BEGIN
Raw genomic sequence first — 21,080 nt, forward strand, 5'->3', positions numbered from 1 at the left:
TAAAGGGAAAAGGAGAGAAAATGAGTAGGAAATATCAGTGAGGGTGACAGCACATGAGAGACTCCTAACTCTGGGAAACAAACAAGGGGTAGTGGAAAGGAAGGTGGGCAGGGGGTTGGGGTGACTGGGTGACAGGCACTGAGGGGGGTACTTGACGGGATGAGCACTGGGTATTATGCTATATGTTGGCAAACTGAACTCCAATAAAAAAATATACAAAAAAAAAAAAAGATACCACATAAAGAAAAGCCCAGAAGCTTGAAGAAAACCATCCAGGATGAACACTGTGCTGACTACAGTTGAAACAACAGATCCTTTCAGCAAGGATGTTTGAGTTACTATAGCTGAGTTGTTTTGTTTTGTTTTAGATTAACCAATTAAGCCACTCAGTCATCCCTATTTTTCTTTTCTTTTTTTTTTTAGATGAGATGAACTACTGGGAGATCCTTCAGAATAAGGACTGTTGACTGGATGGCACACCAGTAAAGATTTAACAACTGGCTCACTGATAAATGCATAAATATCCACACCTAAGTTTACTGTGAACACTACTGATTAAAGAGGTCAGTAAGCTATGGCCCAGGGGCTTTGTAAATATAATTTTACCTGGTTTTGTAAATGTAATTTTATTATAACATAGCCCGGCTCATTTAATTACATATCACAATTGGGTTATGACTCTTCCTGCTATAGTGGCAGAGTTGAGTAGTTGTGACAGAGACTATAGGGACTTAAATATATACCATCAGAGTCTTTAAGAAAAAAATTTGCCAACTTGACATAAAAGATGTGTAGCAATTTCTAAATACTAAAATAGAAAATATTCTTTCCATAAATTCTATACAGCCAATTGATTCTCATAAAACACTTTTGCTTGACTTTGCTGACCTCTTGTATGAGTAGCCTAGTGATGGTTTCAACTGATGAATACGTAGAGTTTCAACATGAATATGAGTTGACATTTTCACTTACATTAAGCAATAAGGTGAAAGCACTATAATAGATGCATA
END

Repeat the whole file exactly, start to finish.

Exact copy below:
Raw genomic sequence first — 21,080 nt, forward strand, 5'->3', positions numbered from 1 at the left:
TAAAGGGAAAAGGAGAGAAAATGAGTAGGAAATATCAGTGAGGGTGACAGCACATGAGAGACTCCTAACTCTGGGAAACAAACAAGGGGTAGTGGAAAGGAAGGTGGGCAGGGGGTTGGGGTGACTGGGTGACAGGCACTGAGGGGGGTACTTGACGGGATGAGCACTGGGTATTATGCTATATGTTGGCAAACTGAACTCCAATAAAAAAATATACAAAAAAAAAAAAAGATACCACATAAAGAAAAGCCCAGAAGCTTGAAGAAAACCATCCAGGATGAACACTGTGCTGACTACAGTTGAAACAACAGATCCTTTCAGCAAGGATGTTTGAGTTACTATAGCTGAGTTGTTTTGTTTTGTTTTAGATTAACCAATTAAGCCACTCAGTCATCCCTATTTTTCTTTTCTTTTTTTTTTTAGATGAGATGAACTACTGGGAGATCCTTCAGAATAAGGACTGTTGACTGGATGGCACACCAGTAAAGATTTAACAACTGGCTCACTGATAAATGCATAAATATCCACACCTAAGTTTACTGTGAACACTACTGATTAAAGAGGTCAGTAAGCTATGGCCCAGGGGCTTTGTAAATATAATTTTACCTGGTTTTGTAAATGTAATTTTATTATAACATAGCCCGGCTCATTTAATTACATATCACAATTGGGTTATGACTCTTCCTGCTATAGTGGCAGAGTTGAGTAGTTGTGACAGAGACTATAGGGACTTAAATATATACCATCAGAGTCTTTAAGAAAAAAATTTGCCAACTTGACATAAAAGATGTGTAGCAATTTCTAAATACTAAAATAGAAAATATTCTTTCCATAAATTCTATACAGCCAATTGATTCTCATAAAACACTTTTGCTTGACTTTGCTGACCTCTTGTATGAGTAGCCTAGTGATGGTTTCAACTGATGAATACGTAGAGTTTCAACATGAATATGAGTTGACATTTTCACTTACATTAAGCAATAAGGTGAAAGCACTATAATAGATGCATA